Stan Fishley, Melbourne
Excellent article Bill, have prayed that it will be published in full.
Alec and Glenda Witham, Warrnamboll Victoria
well done Bill, and properly rebutted. i have a friend, unbeliever, that thinks just as this leftist woman does, but this belief is quite common in these evil days, and only a few good men are doing something about it, alas. where is the church ???
Bill a great response. I know that Jesus Christ is my Lord and Saviour and nothing will shake me from that. Perhaps we should send Miss/Mrs Bone an Alpha course invite so she can meet real people that have hope and a future. We can only pray that God will be revealed in her life.
Mike Renouf, Perth
Well done Bill on your response, My heart truly goes out to this “Lady” for her lack of knowledge on the view point of Religion. I know of a lot of humble,respectful, and loving Islamic people who would be appaled at the notion that they have to strap bombs to their body and blow themselves up in the name of “God”. The people who go to these lengths have been brainwashed and sadly fed a lie. I often think back to the “Kamikayze Pilots” who also performed this barbaric act for the Emperor of Japan in World War “2”. “Sad isn’t it”
Rae Wallace Devonport
Bill – what an excellent response – your gift in this area is stunning. May it be accepted and go to print. Although Mrs. Bone may have alot of misinformation, obviously she is concerned about how ‘religion’ affects individuals and society. I wonder what type of presentation she personally has experienced of our wonderful God and Father, the One who gives ‘abundant life’ and loves us extravagently. Sadly, many times the image we have seen of God is a distorted on and one that I too once rejected. Our challenge as followers of Jesus is to represent Him well and live a life worthy of His Name.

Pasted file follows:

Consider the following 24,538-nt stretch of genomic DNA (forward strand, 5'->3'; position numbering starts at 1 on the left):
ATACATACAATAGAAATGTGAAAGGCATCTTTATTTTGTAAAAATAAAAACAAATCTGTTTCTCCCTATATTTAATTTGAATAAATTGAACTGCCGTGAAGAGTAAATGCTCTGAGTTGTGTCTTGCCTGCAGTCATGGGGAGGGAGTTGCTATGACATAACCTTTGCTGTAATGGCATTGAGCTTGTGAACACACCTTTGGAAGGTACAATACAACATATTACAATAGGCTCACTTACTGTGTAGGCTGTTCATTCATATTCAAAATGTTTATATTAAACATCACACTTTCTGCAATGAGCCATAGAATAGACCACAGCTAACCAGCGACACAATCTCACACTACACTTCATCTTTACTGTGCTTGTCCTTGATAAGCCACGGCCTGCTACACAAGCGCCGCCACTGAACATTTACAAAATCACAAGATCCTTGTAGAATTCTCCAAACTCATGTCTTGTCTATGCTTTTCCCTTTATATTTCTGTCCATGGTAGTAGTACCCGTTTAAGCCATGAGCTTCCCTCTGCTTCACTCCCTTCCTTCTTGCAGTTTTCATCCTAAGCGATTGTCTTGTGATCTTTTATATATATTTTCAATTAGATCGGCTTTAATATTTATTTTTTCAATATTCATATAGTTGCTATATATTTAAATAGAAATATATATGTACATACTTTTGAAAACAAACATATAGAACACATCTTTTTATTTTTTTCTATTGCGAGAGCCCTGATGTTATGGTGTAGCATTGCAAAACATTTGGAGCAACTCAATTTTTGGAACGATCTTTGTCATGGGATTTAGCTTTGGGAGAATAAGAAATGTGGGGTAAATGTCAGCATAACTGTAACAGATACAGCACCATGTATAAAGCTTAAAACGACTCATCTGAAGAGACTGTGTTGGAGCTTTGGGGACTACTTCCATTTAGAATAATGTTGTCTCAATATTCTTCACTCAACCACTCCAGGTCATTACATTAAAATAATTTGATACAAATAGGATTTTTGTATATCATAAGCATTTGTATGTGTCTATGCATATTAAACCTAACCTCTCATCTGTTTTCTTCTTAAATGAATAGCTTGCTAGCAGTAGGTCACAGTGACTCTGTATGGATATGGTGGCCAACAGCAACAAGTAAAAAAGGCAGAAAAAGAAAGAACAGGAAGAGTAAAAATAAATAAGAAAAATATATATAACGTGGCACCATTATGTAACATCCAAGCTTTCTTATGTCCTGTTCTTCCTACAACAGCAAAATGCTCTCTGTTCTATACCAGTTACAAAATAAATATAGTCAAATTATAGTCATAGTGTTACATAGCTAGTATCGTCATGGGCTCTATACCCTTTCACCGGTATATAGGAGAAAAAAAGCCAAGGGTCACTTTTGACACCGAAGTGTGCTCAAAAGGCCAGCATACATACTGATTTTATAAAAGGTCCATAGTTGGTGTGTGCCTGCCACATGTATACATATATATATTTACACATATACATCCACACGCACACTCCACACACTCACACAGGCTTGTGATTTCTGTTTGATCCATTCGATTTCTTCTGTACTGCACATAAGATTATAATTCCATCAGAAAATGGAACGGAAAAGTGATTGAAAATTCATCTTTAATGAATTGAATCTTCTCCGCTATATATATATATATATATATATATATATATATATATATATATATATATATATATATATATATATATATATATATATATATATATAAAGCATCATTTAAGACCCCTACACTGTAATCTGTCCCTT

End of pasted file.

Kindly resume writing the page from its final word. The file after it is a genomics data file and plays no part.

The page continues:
Diana Hallas, Canberra
What a brilliant & thoroughly logical article Bill. Pity the press censorship in many of our major newspapers precludes the publication of facts, such as those you have presented here.
Peter Donald, Melbourne
Your article Re Pamela Bone is a wonderful reply. We hope she does some more reading and thinking and ponders what life would be like if she lived in a truly atheistic society. We hope and pray we don’t find out
Llew & Nan Mitchell, Lake Boga Vic
Excellent comments Bill.
I firmly believe that there is no such thing as a “non-religious” person. Humanists like Bone may not have faith in God but this doesn’t mean that they are in any way non-religious. The secular humanist of today has his faith in evolution to explain his origin and the origin of the universe. Evolution is a religion to be sure, one that is believed with a blind faith that has credulous tendencies.
No one is “secular” (without faith). As Christians we are not people of faith opposing people of reason – we are people of faith opposing people who have a false faith and reason is a weapon that favours us because our faith is true. Understanding this key principle also helps bring the so-called separation of church and state issue into it’s proper perspective.
Ewan McDonald, Victoria
One good proof of leftist media bias is the fact that strident harridans like Pamela Bone have columns while a superior and better informed writer like Bill does not.
Jonathan Sarfati, Brisbane